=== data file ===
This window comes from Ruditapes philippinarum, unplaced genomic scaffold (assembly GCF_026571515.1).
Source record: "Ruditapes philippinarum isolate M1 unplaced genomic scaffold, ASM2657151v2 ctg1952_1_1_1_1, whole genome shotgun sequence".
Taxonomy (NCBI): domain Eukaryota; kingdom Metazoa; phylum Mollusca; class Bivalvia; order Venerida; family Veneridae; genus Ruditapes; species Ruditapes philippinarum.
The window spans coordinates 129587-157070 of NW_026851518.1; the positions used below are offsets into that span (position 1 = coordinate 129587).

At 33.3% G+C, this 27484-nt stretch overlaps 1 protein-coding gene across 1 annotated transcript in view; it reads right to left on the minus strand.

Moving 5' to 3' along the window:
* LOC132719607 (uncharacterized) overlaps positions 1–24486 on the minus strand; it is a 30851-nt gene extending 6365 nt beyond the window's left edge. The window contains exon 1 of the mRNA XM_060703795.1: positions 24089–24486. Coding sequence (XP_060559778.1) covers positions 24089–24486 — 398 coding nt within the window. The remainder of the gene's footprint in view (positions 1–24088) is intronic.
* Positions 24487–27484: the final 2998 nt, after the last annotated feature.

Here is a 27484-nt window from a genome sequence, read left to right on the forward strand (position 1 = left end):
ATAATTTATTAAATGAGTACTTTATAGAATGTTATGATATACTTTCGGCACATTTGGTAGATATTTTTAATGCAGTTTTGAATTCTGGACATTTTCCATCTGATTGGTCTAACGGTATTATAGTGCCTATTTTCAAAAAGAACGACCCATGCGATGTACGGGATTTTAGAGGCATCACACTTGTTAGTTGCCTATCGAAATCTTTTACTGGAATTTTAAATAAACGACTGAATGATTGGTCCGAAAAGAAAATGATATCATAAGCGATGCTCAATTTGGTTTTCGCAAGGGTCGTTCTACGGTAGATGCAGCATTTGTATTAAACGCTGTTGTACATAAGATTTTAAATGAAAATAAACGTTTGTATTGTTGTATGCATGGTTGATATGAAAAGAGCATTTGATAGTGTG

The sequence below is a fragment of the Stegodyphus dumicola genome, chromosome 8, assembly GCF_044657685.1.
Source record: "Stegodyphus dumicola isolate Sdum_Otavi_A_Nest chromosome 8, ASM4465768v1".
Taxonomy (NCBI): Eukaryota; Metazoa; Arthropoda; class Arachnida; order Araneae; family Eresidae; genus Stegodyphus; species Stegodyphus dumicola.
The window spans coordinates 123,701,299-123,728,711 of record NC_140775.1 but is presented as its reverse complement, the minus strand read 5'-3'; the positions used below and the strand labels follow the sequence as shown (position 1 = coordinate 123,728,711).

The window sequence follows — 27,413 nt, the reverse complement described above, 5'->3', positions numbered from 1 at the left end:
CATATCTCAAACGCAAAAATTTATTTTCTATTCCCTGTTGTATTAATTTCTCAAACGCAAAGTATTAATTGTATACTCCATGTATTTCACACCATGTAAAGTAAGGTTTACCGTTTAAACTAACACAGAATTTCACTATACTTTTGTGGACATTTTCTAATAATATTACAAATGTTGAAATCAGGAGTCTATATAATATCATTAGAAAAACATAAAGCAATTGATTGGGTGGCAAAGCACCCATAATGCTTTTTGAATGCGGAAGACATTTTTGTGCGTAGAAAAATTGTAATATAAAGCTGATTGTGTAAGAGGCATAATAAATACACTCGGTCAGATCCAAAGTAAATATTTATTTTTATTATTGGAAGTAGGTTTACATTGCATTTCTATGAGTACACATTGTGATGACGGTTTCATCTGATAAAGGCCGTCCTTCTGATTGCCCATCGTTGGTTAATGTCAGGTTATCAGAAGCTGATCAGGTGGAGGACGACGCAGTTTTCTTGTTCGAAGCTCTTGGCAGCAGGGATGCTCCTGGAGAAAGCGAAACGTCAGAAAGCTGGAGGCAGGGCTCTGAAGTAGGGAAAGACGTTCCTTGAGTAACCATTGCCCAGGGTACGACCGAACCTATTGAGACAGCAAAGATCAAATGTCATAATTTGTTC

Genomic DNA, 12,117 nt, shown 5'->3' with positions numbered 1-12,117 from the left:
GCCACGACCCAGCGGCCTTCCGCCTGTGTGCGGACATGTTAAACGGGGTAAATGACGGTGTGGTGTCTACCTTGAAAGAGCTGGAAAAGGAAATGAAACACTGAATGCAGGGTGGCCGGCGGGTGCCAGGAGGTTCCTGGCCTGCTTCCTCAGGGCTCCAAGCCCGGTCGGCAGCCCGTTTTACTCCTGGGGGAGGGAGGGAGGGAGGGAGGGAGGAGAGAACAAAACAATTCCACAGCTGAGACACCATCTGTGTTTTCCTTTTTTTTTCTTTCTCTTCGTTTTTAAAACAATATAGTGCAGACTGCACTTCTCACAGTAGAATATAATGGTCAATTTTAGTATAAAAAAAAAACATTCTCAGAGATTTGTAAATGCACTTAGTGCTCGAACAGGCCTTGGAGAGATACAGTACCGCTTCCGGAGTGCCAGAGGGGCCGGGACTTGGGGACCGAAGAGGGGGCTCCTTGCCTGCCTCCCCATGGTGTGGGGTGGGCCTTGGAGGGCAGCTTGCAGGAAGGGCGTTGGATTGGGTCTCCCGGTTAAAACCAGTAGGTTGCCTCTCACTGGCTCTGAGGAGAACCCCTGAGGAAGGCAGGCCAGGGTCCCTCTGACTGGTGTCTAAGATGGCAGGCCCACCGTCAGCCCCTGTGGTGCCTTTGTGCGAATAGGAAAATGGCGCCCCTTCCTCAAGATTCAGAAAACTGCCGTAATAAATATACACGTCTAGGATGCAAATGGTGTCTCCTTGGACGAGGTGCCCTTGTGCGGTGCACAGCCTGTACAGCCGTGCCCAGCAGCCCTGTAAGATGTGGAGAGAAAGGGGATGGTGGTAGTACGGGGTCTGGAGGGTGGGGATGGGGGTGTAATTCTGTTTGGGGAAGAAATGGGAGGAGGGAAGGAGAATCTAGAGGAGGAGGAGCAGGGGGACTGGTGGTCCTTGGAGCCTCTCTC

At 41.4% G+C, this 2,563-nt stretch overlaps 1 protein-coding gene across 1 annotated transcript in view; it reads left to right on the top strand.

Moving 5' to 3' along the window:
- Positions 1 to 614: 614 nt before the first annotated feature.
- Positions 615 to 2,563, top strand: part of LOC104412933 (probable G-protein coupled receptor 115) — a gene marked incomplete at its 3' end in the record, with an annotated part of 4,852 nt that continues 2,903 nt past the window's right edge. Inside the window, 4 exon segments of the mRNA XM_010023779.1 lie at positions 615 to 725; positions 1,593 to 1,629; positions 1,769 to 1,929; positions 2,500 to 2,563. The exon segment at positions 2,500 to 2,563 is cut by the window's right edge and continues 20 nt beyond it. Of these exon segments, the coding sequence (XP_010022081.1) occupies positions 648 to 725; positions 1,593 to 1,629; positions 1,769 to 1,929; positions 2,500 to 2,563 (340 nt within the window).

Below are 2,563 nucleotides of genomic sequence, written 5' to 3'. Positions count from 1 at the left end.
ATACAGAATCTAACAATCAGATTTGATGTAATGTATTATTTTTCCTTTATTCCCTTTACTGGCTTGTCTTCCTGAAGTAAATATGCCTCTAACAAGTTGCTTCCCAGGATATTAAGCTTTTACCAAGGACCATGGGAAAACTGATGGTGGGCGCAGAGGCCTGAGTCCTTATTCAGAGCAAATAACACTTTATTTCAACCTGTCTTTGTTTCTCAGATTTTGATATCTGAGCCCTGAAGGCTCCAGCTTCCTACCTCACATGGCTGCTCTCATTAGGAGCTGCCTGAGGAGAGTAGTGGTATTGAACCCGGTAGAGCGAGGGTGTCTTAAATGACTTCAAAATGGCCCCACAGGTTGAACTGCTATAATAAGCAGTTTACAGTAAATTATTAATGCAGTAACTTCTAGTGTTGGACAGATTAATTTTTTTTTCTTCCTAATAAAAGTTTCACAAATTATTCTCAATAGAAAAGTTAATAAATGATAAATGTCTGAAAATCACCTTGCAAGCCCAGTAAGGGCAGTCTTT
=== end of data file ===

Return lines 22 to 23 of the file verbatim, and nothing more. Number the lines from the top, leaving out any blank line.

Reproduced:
- Positions 615 to 2,563, top strand: part of LOC104412933 (probable G-protein coupled receptor 115) — a gene marked incomplete at its 3' end in the record, with an annotated part of 4,852 nt that continues 2,903 nt past the window's right edge. Inside the window, 4 exon segments of the mRNA XM_010023779.1 lie at positions 615 to 725; positions 1,593 to 1,629; positions 1,769 to 1,929; positions 2,500 to 2,563. The exon segment at positions 2,500 to 2,563 is cut by the window's right edge and continues 20 nt beyond it. Of these exon segments, the coding sequence (XP_010022081.1) occupies positions 648 to 725; positions 1,593 to 1,629; positions 1,769 to 1,929; positions 2,500 to 2,563 (340 nt within the window).

Below are 2,563 nucleotides of genomic sequence, written 5' to 3'. Positions count from 1 at the left end.